The internet and more recently Instagram has made consumers want to buy products when they see them online or being sported by their latest celebrity crush, and not want to wait for them. It’s back to giving the consumers what they want, when they want it, or is it? Diana Vreeland, fashion icon and former editor of Vogue and Harper’s Bazaar once said “don’t give them what they want, give them what they don’t know they want yet”.

This would seem to stack up with what CEO of Kering Group Francois-Henry Pinault who this week said of his brands, “see now, buy now negates the dream” as well as detracts from “creating desire” for his labels. Kering’s brand list includes Saint Laurent, Balenciaga, Stella McCartney, Alexander McQueen and star in the crown Gucci, where newly released show sales figures are up substantially, which is good news as Gucci apparently accounts for more than 30% of Kering’s overall revenues. Kering suggests that it will not change its existing way of presenting collections.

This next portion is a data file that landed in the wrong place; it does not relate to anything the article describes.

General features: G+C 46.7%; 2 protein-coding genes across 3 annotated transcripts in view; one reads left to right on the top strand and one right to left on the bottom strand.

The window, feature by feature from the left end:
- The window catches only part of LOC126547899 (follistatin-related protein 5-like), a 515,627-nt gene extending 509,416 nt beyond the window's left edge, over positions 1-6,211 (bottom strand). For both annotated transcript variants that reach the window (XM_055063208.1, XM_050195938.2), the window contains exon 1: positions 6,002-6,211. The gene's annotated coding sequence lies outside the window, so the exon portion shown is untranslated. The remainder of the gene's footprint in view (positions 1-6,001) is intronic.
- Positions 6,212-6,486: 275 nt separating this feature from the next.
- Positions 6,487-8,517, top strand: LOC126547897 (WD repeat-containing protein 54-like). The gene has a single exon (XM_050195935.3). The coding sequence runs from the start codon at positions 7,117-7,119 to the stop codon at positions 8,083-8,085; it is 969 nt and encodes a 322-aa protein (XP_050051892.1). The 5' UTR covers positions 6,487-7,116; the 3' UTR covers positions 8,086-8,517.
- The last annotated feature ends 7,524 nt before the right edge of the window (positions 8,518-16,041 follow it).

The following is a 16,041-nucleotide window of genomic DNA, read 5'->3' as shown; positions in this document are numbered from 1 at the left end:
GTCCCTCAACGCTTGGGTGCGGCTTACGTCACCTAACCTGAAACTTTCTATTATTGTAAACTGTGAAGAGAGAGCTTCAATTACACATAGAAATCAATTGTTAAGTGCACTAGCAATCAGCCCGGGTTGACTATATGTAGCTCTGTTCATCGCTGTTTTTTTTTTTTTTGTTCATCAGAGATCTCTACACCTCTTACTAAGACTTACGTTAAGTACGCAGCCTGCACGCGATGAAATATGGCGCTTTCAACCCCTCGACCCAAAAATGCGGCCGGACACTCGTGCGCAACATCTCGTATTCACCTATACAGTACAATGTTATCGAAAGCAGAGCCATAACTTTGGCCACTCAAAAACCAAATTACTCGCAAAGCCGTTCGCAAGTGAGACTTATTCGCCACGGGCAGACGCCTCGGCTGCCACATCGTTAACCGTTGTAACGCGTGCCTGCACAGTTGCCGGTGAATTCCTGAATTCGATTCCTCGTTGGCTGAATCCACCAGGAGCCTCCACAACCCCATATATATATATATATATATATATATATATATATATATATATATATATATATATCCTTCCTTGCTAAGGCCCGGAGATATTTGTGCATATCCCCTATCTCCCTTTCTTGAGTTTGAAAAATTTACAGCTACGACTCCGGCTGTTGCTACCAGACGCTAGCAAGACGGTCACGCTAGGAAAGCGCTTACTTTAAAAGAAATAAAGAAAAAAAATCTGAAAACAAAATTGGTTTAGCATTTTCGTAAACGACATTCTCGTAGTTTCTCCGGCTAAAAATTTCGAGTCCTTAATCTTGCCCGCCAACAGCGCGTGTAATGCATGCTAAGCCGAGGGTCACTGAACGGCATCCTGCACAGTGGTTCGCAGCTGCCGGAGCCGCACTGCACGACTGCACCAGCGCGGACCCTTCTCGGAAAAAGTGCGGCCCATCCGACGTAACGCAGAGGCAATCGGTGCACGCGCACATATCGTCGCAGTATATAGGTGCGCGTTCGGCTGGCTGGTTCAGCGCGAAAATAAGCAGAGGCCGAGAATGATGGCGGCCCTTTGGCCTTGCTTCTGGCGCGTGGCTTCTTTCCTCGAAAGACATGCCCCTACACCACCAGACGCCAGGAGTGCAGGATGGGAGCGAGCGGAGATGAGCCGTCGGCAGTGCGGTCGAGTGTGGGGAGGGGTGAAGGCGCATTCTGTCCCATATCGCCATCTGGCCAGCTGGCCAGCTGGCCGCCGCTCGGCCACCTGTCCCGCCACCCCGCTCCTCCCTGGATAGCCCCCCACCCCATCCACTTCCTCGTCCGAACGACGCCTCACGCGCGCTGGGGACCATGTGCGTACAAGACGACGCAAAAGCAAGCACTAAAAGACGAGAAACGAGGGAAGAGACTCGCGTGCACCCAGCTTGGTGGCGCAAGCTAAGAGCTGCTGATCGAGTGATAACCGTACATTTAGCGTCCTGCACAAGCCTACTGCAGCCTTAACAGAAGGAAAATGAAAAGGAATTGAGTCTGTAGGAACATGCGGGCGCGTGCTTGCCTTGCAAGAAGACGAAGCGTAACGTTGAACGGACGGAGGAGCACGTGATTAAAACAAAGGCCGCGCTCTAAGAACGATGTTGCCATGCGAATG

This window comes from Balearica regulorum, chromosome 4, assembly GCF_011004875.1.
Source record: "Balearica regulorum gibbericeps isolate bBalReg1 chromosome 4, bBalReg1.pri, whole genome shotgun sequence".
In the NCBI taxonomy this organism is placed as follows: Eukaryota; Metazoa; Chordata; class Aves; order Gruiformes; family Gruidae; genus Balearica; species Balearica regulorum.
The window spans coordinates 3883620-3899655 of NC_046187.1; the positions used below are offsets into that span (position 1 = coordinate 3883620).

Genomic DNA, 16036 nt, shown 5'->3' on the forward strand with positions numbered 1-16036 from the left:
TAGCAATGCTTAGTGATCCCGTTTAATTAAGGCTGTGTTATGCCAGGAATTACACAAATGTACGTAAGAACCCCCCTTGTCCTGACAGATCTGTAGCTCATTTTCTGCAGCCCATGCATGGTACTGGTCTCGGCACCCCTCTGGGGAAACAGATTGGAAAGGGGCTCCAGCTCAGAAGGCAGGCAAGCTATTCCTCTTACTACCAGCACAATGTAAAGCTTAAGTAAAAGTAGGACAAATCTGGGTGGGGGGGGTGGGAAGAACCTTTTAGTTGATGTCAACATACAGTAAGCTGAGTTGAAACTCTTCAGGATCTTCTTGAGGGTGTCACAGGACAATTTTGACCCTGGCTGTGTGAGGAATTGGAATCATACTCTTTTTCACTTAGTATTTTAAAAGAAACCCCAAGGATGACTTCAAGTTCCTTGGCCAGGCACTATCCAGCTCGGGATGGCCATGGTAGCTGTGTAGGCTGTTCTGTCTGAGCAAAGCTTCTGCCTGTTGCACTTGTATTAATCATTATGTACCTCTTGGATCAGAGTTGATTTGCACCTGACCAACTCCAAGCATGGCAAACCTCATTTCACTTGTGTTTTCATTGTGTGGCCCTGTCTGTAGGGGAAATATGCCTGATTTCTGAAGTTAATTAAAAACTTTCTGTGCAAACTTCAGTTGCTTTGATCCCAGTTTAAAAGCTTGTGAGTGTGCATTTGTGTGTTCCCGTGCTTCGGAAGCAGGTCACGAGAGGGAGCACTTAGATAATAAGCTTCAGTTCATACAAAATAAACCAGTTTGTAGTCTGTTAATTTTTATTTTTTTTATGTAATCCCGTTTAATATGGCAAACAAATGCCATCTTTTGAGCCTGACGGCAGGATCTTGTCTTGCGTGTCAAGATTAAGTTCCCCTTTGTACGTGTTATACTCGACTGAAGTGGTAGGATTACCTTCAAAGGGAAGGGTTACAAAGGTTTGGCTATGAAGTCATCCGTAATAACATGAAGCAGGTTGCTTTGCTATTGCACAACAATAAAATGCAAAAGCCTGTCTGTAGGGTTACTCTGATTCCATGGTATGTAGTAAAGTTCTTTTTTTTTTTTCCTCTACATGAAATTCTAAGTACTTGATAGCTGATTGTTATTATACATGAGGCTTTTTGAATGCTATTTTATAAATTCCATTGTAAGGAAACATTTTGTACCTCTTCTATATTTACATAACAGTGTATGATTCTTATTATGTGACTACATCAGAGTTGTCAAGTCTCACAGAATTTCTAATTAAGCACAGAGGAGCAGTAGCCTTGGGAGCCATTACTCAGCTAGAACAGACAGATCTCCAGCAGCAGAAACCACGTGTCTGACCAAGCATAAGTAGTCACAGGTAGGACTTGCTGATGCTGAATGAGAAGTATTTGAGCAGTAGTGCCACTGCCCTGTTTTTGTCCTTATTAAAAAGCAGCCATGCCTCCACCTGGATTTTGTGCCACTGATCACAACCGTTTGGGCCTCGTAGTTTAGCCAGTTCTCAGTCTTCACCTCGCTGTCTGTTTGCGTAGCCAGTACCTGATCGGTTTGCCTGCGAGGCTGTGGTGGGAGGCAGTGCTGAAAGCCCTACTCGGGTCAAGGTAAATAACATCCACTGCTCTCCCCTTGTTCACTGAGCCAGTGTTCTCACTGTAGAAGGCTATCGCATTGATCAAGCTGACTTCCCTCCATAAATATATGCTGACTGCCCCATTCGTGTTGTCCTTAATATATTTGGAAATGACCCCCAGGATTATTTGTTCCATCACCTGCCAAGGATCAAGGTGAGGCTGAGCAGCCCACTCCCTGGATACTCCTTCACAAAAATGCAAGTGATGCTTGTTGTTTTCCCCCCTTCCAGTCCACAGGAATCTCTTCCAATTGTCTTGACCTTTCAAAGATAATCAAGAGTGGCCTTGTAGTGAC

So if fashion has created this problem then the fashion industry has to solve it? It will take some rather determined brands who are going to stand their ground with the department stores (and consumers too) and revert to producing two mainline collections a year (admittedly with a small adjustment to the calendar as it makes no sense for overcoats to arrive into stores in August and beachwear in January) and who, over time, could win back consumers who wish to invest in their brands.

The US department stores ( Saks Fifth Avenue and Barneys) are taking the lead with tackling the problem of dwindling footfall and customer engagement, by upping their game and creating retail environments that engage and excite customers, which in many ways underscores why e-tailers are investing into bricks and mortar stores. Other luxury department store retailers such as Nordstrom and Neiman Marcus are also slated to open in New York City in the next 12-18 months.

It’s often said that if you give consumers a quality product they will buy it, and if those brands have done their job and engaged with their customers (online, in-store and media) then those customers will wait for the product to arrive into stores. Fashion by it’s very nature is elusive, quixotic and ephemeral at times, and perhaps it’s time to recapture some of the magic.